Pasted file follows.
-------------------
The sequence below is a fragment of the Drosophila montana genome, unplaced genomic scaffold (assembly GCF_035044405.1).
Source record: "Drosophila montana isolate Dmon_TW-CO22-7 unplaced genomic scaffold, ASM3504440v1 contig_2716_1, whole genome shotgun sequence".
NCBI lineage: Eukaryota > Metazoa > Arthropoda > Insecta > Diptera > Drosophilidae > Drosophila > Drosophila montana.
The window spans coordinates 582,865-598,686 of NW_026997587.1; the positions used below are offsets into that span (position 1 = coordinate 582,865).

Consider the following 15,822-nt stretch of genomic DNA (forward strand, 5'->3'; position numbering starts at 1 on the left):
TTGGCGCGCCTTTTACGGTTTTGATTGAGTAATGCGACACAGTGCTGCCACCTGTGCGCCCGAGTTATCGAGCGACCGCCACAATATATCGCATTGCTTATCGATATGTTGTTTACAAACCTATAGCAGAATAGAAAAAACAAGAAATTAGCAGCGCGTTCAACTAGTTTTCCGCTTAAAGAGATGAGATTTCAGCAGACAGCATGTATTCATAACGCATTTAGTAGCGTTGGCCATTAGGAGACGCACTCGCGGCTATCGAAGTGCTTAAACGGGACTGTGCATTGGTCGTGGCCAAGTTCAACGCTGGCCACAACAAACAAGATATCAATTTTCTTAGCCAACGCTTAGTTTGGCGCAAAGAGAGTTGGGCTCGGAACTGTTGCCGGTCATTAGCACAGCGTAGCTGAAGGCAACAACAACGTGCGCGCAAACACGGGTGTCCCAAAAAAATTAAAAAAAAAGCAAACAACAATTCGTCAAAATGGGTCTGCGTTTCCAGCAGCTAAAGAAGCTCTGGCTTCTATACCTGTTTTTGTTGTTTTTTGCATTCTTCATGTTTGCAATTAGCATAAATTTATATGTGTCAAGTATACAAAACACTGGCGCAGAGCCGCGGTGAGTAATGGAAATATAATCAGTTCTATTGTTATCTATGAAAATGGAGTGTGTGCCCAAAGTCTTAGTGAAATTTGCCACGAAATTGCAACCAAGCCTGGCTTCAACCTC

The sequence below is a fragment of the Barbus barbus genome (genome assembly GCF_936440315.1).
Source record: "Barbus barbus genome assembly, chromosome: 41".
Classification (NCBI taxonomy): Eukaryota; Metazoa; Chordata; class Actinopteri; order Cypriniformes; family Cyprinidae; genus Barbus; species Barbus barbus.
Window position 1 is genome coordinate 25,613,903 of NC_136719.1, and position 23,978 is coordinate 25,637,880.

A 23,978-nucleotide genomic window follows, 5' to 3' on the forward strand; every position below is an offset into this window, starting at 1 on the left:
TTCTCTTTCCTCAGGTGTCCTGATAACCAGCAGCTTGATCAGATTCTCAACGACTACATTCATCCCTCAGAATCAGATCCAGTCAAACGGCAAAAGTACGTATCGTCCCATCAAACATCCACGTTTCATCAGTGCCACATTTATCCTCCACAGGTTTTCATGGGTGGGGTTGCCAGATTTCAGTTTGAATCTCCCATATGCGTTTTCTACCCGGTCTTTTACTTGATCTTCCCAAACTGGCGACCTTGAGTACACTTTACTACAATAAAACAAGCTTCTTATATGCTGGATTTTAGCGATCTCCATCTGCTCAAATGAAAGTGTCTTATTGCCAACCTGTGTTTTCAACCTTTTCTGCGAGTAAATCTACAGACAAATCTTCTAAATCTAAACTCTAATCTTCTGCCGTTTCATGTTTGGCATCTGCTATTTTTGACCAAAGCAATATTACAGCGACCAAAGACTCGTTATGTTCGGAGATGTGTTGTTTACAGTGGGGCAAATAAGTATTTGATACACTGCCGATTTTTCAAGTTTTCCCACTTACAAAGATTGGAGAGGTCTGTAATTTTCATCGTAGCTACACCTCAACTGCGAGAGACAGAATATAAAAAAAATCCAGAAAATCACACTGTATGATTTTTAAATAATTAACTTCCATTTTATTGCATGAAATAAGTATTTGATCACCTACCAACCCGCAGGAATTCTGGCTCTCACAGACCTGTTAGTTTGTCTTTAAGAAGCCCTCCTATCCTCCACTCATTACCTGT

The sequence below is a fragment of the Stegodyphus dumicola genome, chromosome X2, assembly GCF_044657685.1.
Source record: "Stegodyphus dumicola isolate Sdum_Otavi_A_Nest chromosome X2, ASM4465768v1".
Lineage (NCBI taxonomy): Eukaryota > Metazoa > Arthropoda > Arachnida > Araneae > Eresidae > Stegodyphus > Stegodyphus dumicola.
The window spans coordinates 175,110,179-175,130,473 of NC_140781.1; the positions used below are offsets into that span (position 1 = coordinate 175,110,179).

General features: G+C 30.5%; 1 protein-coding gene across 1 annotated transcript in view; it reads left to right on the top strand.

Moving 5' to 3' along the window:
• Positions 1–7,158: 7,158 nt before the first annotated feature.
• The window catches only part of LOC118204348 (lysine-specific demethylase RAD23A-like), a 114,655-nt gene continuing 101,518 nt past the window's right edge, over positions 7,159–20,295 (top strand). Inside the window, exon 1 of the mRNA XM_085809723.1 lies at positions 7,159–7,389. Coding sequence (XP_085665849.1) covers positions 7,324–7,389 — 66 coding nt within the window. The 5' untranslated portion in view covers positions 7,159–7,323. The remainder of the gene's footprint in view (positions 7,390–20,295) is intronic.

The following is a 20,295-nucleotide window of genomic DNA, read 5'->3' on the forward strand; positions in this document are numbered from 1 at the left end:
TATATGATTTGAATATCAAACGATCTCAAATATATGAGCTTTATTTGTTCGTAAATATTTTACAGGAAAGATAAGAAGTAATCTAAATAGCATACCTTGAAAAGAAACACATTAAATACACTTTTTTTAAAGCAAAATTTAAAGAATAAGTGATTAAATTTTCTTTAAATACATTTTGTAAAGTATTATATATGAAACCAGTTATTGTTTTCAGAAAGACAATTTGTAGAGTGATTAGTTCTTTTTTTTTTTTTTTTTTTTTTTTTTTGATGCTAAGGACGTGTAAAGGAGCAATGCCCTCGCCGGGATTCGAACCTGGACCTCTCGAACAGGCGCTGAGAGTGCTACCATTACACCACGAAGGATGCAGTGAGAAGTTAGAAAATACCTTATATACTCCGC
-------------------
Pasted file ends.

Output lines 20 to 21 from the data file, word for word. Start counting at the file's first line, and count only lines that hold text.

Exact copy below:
• The window catches only part of LOC118204348 (lysine-specific demethylase RAD23A-like), a 114,655-nt gene continuing 101,518 nt past the window's right edge, over positions 7,159–20,295 (top strand). Inside the window, exon 1 of the mRNA XM_085809723.1 lies at positions 7,159–7,389. Coding sequence (XP_085665849.1) covers positions 7,324–7,389 — 66 coding nt within the window. The 5' untranslated portion in view covers positions 7,159–7,323. The remainder of the gene's footprint in view (positions 7,390–20,295) is intronic.

The following is a 20,295-nucleotide window of genomic DNA, read 5'->3' on the forward strand; positions in this document are numbered from 1 at the left end: